Great-Grandfather Picks Up Wrong Child From School, Boy's Mother Enraged

A man who was supposed to pick up his great-grandson brought home the wrong child.

Days after a great-grandfather brought the wrong boy home from school, the boy's mother is calling administrators incompetent and demanded that the school take action.

Angela Stone said her 5-year-old son was waiting for the bus at Sterling Community School on Friday when a man walked up to him and mistook the little boy for his own great-grandson and  brought the boy to his house.

Only then did he realize he had the wrong child.

"Once the grand great-grandmother sees the boy and removes his hat, she realizes it's not her great-grandson and calls the school to say the great-grandfather has taken the wrong kid," Stone said during an emergency Board of Education meeting held in Sterling on Tuesday night.

Up until that point, the school had been unaware the boy was missing. Stone said her son arrived home in a state of shock and refused to talk about what had happened.

"This unbelievable and terrifying incident has placed a spotlight on the school's lack of security, particularly at bus pick-up and drop-off time," she said.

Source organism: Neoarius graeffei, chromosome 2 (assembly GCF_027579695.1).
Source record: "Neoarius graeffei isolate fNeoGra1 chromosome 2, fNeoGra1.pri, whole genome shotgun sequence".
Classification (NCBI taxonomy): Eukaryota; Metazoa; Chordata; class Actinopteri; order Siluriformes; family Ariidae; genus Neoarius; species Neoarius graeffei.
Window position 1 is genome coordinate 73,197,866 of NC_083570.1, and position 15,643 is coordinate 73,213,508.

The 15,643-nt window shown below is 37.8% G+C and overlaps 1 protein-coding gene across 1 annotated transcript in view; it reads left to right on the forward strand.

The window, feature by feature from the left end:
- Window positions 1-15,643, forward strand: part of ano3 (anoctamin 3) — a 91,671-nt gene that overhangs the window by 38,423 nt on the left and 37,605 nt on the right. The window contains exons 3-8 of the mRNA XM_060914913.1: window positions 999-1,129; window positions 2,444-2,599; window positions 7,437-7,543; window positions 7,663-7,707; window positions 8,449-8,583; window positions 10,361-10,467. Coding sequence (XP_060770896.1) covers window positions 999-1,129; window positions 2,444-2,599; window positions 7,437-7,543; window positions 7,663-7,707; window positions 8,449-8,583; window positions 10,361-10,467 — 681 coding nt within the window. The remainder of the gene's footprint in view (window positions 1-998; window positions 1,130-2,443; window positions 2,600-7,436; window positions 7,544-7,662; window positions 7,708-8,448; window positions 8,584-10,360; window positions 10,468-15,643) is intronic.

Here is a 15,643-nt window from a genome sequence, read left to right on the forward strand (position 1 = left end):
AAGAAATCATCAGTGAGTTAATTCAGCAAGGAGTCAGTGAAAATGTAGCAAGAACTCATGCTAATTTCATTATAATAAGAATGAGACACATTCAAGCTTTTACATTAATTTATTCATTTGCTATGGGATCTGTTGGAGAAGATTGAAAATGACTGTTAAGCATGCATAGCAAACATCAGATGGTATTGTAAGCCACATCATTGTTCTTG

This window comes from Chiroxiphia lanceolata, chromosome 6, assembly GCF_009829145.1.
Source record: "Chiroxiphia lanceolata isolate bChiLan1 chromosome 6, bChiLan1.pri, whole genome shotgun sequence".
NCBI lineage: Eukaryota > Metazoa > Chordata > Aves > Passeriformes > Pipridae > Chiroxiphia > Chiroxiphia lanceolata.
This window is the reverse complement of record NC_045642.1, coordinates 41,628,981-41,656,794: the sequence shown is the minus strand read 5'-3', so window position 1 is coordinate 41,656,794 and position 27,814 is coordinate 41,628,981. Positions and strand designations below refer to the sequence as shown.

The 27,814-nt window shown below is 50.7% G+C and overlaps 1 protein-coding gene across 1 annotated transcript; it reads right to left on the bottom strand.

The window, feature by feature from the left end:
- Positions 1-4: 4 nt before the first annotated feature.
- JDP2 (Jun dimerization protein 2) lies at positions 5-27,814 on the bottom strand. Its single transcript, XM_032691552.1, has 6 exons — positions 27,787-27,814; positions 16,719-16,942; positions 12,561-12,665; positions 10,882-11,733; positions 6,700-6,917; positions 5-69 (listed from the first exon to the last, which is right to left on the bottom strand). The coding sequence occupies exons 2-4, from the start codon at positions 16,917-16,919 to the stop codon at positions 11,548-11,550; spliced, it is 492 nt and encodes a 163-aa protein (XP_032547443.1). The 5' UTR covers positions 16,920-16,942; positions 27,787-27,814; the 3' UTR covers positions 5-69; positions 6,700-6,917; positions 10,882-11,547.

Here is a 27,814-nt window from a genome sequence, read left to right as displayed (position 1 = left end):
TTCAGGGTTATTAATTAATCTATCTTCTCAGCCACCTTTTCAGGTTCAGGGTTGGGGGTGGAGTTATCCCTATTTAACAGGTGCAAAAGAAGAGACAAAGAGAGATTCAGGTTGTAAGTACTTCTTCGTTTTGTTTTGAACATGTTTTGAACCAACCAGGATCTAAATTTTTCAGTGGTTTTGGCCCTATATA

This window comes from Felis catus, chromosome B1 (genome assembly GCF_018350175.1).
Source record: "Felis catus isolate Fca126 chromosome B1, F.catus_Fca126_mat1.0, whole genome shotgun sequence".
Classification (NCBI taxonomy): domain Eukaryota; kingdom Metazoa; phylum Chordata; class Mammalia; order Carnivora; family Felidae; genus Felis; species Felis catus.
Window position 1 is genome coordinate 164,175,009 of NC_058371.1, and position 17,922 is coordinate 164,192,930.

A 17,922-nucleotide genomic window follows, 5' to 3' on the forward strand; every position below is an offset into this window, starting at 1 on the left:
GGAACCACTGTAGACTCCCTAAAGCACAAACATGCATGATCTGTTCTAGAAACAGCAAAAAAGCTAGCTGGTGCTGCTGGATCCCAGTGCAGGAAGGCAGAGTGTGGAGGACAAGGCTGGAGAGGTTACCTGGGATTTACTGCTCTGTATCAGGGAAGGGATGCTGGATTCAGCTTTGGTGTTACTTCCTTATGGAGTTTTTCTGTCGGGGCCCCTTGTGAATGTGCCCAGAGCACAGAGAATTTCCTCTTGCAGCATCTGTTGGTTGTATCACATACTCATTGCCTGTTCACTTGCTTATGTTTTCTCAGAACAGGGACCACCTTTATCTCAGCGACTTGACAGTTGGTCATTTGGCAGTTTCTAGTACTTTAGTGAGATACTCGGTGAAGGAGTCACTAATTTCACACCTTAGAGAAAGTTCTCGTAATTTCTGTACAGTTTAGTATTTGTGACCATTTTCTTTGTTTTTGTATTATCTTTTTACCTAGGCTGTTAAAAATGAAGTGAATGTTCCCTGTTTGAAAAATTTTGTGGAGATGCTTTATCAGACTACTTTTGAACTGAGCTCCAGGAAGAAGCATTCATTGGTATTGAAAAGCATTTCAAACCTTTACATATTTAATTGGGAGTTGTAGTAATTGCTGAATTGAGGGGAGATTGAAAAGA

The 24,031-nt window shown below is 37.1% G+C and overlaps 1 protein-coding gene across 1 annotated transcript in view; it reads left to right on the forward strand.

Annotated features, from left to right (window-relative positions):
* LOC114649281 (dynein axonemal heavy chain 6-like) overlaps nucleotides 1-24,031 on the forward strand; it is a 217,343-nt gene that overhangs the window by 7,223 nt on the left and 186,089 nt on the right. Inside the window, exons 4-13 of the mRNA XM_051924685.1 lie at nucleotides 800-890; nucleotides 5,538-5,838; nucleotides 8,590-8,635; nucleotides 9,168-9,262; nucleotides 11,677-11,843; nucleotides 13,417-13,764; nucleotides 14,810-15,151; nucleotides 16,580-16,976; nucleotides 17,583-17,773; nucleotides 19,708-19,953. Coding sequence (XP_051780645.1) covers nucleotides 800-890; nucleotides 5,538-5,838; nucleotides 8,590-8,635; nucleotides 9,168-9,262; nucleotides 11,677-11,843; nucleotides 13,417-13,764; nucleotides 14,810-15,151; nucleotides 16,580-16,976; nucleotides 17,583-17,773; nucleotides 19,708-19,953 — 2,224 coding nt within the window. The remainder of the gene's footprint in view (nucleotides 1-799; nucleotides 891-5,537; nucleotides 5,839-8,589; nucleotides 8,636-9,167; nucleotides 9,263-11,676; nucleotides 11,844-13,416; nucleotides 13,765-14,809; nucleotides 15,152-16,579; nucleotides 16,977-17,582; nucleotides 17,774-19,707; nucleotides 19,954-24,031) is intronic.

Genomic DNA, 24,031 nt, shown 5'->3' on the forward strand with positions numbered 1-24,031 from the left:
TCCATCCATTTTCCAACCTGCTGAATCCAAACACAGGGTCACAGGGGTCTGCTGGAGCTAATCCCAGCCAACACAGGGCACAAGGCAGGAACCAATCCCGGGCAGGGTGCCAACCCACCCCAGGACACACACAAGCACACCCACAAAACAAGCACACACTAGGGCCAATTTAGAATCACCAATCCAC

Angela Stone called school leaders incompetent and demanded that disciplinary action be taken against the administration.

The boy's uncle, Paul Stone, said he was upset with how the school handled the incident.

"The school asked him to bring the child back," Paul Stone explained. "That was a totally inappropriate response. They should have, at that point, called authorities and had them go handle the child."

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"I do understand how upsetting this is," said Sterling Supt. Rena Klebart. "I understand how upset our staff is because we take our responsibility very seriously."

Klebart said the grandfather followed the school's policy by showing ID and signing out the correct student.

School staff members should have watched him retrieve the child, Klebart said, and that part of the incident is under investigation.

"Of course it's concerning. We are responsible for the safety of our children," she said. "We’ve increased the number of staff members who are on-duty during dismissal."

The school has revised the policy for picking up students since the incident on Friday, adding more sign-out tables to avoid congestion and possible confusion.

Additionally, if a child is being picked up from school, a parent or guardian needs to send the child to school with a note, according to the Norwich Bulletin.

Klebart said the school is working to make sure something like this never happens again. 

But Angela Stone said this isn't the first time school security concerns have been brought to light.

"We all expressed that dismissal was a disaster waiting to happen," she said. "This past Friday, that disaster became my family's reality."

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